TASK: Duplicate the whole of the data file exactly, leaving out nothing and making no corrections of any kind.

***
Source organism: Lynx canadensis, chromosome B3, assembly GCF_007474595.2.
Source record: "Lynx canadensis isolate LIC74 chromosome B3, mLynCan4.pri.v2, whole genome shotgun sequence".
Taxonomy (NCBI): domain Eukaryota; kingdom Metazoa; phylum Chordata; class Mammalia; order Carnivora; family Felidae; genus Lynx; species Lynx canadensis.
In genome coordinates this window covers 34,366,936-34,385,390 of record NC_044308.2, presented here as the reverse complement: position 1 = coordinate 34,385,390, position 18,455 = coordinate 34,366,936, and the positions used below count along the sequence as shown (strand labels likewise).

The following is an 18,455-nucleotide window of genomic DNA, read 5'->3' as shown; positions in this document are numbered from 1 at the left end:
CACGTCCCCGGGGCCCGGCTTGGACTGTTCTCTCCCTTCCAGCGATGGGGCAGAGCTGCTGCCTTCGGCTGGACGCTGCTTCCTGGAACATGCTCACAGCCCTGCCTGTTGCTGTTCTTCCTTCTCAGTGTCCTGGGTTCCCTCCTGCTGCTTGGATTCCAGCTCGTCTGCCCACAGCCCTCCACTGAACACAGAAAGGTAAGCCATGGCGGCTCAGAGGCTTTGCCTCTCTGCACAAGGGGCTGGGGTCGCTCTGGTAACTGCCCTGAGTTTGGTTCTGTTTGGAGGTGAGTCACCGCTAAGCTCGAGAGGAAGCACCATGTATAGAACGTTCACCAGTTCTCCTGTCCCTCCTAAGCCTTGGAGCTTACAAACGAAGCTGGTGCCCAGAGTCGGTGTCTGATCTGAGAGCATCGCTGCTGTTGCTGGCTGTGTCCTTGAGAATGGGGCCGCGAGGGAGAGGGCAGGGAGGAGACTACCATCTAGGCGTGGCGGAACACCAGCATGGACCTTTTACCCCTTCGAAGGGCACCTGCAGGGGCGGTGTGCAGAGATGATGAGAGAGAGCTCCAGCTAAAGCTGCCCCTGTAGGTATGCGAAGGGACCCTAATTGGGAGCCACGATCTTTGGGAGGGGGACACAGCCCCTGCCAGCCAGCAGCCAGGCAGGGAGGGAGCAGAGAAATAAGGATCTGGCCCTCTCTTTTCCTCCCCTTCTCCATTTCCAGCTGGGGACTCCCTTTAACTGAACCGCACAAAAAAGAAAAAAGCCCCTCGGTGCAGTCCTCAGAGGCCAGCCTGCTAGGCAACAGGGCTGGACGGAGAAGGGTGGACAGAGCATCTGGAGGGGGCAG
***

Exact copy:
Source organism: Lynx canadensis, chromosome B3, assembly GCF_007474595.2.
Source record: "Lynx canadensis isolate LIC74 chromosome B3, mLynCan4.pri.v2, whole genome shotgun sequence".
Taxonomy (NCBI): domain Eukaryota; kingdom Metazoa; phylum Chordata; class Mammalia; order Carnivora; family Felidae; genus Lynx; species Lynx canadensis.
In genome coordinates this window covers 34,366,936-34,385,390 of record NC_044308.2, presented here as the reverse complement: position 1 = coordinate 34,385,390, position 18,455 = coordinate 34,366,936, and the positions used below count along the sequence as shown (strand labels likewise).

The following is an 18,455-nucleotide window of genomic DNA, read 5'->3' as shown; positions in this document are numbered from 1 at the left end:
CACGTCCCCGGGGCCCGGCTTGGACTGTTCTCTCCCTTCCAGCGATGGGGCAGAGCTGCTGCCTTCGGCTGGACGCTGCTTCCTGGAACATGCTCACAGCCCTGCCTGTTGCTGTTCTTCCTTCTCAGTGTCCTGGGTTCCCTCCTGCTGCTTGGATTCCAGCTCGTCTGCCCACAGCCCTCCACTGAACACAGAAAGGTAAGCCATGGCGGCTCAGAGGCTTTGCCTCTCTGCACAAGGGGCTGGGGTCGCTCTGGTAACTGCCCTGAGTTTGGTTCTGTTTGGAGGTGAGTCACCGCTAAGCTCGAGAGGAAGCACCATGTATAGAACGTTCACCAGTTCTCCTGTCCCTCCTAAGCCTTGGAGCTTACAAACGAAGCTGGTGCCCAGAGTCGGTGTCTGATCTGAGAGCATCGCTGCTGTTGCTGGCTGTGTCCTTGAGAATGGGGCCGCGAGGGAGAGGGCAGGGAGGAGACTACCATCTAGGCGTGGCGGAACACCAGCATGGACCTTTTACCCCTTCGAAGGGCACCTGCAGGGGCGGTGTGCAGAGATGATGAGAGAGAGCTCCAGCTAAAGCTGCCCCTGTAGGTATGCGAAGGGACCCTAATTGGGAGCCACGATCTTTGGGAGGGGGACACAGCCCCTGCCAGCCAGCAGCCAGGCAGGGAGGGAGCAGAGAAATAAGGATCTGGCCCTCTCTTTTCCTCCCCTTCTCCATTTCCAGCTGGGGACTCCCTTTAACTGAACCGCACAAAAAAGAAAAAAGCCCCTCGGTGCAGTCCTCAGAGGCCAGCCTGCTAGGCAACAGGGCTGGACGGAGAAGGGTGGACAGAGCATCTGGAGGGGGCAG